And considering on-demand economy, environmental consciousness, ageing population or advances in neurotechnology, what will be the top jobs in 10 years? Actually, here is the top 12 they predict (click here for the full description):

  • Personal worker brand coaches and managers
  • Professional triber
  • Freelance professors
  • Urban farmers
  • End-of-life planner
  • Senior carer
  • Remote health care specialist
  • Neuro-implant technicians
  • Smart-home handyperson
  • Virtual reality experience designer
  • Sex worker coach
  • 3-D printer design specialist

So, are you ready?





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Beyond 360°


The 360-degree feedback – or multi-source assessment – is often used by corporations to plan and map specific paths in leaders’ development as they provide them with empirical data highlighting strengths and weaknesses (or ‘areas for improvement’).

If it dates back to the 1950s, it is even more relevant today as we realise that effective leaders need to have a positive self-awareness but also an appropriate dose of humility, knowing what they are good at, acknowledging they are not great at everything, and realising they can improve, too.

Zenger Folkman have defined a list of 11 components characterising a best-in-class 360° assessment. Some of those really caught my attention:

  • Use response scale like “Outstanding Strength, Strength, Competent, Needs Some Improvement, or Needs Significant Improvement” that avoids a false positive. Indeed, classical scales going from « Strongly agree » to « Strongly disagree » often let average performers believe they do well when items such as « Innovates », « Takes initiatives » or « Champions change » are rated « Agree » while they are just OK… and OK being not enough.
  • Compare scores to a high standard and not to the average of respondents, as leaders who are the best performers make an enormous difference in the performance of the company. This induces what I call the « look up » attitude.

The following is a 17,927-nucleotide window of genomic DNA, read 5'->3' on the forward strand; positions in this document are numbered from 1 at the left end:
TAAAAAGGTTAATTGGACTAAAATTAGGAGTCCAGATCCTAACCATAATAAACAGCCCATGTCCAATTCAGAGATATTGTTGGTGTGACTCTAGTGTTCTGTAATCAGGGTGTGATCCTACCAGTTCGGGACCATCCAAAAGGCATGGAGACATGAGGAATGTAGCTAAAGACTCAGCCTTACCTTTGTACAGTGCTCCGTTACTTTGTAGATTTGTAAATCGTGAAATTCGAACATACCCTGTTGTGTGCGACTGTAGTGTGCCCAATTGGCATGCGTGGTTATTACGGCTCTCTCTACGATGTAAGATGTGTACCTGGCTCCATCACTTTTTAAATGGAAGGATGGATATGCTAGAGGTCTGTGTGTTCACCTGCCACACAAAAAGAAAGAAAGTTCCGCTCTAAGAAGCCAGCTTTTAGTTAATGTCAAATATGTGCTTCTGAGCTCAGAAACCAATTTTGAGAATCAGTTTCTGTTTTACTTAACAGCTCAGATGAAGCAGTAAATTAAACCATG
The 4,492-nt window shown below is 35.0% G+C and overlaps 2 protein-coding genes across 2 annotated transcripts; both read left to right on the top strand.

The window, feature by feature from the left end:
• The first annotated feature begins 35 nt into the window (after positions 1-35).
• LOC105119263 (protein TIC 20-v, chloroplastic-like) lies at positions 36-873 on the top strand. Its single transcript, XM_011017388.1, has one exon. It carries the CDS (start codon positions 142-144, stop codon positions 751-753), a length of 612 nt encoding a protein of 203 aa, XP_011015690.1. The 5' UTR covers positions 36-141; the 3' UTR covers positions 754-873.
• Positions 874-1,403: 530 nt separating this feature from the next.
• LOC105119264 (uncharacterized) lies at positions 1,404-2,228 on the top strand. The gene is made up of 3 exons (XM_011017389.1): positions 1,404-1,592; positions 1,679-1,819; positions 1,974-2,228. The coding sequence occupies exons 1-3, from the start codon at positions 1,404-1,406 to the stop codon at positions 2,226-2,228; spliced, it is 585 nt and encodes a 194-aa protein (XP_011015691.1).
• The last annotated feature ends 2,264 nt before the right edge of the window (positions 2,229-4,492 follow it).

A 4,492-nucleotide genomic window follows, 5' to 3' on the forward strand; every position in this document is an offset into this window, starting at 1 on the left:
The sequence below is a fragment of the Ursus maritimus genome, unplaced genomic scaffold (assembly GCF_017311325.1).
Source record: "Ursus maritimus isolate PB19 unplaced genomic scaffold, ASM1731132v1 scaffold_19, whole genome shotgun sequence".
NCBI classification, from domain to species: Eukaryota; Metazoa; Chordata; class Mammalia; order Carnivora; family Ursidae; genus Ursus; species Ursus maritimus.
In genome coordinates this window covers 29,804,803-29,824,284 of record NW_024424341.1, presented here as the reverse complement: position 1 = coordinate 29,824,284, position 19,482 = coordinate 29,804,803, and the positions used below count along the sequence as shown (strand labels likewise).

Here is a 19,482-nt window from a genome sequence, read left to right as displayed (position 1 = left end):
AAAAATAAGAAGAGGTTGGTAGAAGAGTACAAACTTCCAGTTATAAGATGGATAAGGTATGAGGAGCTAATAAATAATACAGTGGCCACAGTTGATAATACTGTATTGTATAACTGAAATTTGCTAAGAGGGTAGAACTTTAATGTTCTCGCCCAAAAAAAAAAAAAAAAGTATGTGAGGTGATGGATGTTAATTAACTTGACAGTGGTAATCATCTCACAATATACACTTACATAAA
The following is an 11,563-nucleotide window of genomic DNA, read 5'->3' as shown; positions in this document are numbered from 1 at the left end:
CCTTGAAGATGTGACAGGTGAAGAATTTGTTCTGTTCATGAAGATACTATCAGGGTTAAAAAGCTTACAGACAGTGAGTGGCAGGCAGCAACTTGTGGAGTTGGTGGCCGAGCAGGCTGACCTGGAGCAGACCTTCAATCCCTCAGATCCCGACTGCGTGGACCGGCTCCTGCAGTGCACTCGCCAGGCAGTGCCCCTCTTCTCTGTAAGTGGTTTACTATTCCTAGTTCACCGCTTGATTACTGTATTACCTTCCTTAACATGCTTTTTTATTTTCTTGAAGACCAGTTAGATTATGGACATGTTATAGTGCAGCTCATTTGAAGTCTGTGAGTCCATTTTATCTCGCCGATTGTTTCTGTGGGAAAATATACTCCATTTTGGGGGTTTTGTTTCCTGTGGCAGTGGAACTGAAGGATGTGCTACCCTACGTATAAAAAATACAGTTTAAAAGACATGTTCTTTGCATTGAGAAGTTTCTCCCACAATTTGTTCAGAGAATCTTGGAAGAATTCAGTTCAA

• Identify the most important competencies, especially if the survey includes many items to rate. This will help people define priorities.
  • Emphasize building on strengths, not only on weaknesses. It makes the experience positive, ensuring leaders identify their greatest skills.  This includes the need to provide insights on how build strengths.
  • Focus written comments on fixing fatal flaws, not minor improvements. Asking « Is there anything this person does that might be considered a significant weakness or fatal flaw? » instead of describing areas for improvement gives a straightforward output and not a long vague list of suggestions.
  • Make it an efficient process, i.e. make the survey short, especially when respondents have to supply feedback for many people.

That being said, let’s keep in mind that 360-degree assessments are 100%… subjective per se. The way people evaluate a colleague is implicitely a way to say how they perform or an expression of their own competences. The scores they give reflect their perception, they are not an evaluation made by a sample of experts or by a representative sample of the population. Somehow, I consider a 360-degree evaluation as both a portrait (of the leader) and a self-portrait (of the organisation).

In this context, the coaching which should necessarily be included in the process will link measurement and emotions.  Considering scores, statements and reactions from both assessed and assessing parties, it will be used as a springboard to proceed to a honest self-reflection, whatever the scores observed in the assessment could be, whatever the discrepancy between what people think about themselves and what others do.